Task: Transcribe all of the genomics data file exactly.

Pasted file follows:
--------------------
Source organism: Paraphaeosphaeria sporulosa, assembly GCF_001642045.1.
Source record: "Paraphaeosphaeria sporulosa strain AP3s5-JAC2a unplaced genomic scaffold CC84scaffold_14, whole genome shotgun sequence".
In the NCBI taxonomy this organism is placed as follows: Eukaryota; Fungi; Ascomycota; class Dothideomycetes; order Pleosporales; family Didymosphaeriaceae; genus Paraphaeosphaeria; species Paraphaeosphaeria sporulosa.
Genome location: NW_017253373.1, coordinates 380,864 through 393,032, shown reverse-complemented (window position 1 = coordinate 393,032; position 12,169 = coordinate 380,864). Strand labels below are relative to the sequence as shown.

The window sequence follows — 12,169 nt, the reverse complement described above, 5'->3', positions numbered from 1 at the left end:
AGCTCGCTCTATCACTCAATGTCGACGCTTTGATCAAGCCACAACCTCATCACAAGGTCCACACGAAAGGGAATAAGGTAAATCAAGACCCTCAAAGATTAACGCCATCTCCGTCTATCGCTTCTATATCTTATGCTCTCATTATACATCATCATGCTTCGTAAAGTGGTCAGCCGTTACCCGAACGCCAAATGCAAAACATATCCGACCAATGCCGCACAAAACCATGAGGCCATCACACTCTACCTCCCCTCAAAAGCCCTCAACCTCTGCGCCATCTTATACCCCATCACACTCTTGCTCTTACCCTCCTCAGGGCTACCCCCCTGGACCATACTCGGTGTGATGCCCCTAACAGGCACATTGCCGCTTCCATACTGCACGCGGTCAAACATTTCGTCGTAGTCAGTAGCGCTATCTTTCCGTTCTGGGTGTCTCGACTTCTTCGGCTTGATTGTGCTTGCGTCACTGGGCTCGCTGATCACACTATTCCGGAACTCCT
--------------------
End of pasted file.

Source organism: Paraphaeosphaeria sporulosa, assembly GCF_001642045.1.
Source record: "Paraphaeosphaeria sporulosa strain AP3s5-JAC2a unplaced genomic scaffold CC84scaffold_14, whole genome shotgun sequence".
In the NCBI taxonomy this organism is placed as follows: Eukaryota; Fungi; Ascomycota; class Dothideomycetes; order Pleosporales; family Didymosphaeriaceae; genus Paraphaeosphaeria; species Paraphaeosphaeria sporulosa.
Genome location: NW_017253373.1, coordinates 380,864 through 393,032, shown reverse-complemented (window position 1 = coordinate 393,032; position 12,169 = coordinate 380,864). Strand labels below are relative to the sequence as shown.

The window sequence follows — 12,169 nt, the reverse complement described above, 5'->3', positions numbered from 1 at the left end:
AGCTCGCTCTATCACTCAATGTCGACGCTTTGATCAAGCCACAACCTCATCACAAGGTCCACACGAAAGGGAATAAGGTAAATCAAGACCCTCAAAGATTAACGCCATCTCCGTCTATCGCTTCTATATCTTATGCTCTCATTATACATCATCATGCTTCGTAAAGTGGTCAGCCGTTACCCGAACGCCAAATGCAAAACATATCCGACCAATGCCGCACAAAACCATGAGGCCATCACACTCTACCTCCCCTCAAAAGCCCTCAACCTCTGCGCCATCTTATACCCCATCACACTCTTGCTCTTACCCTCCTCAGGGCTACCCCCCTGGACCATACTCGGTGTGATGCCCCTAACAGGCACATTGCCGCTTCCATACTGCACGCGGTCAAACATTTCGTCGTAGTCAGTAGCGCTATCTTTCCGTTCTGGGTGTCTCGACTTCTTCGGCTTGATTGTGCTTGCGTCACTGGGCTCGCTGATCACACTATTCCGGAACTCCT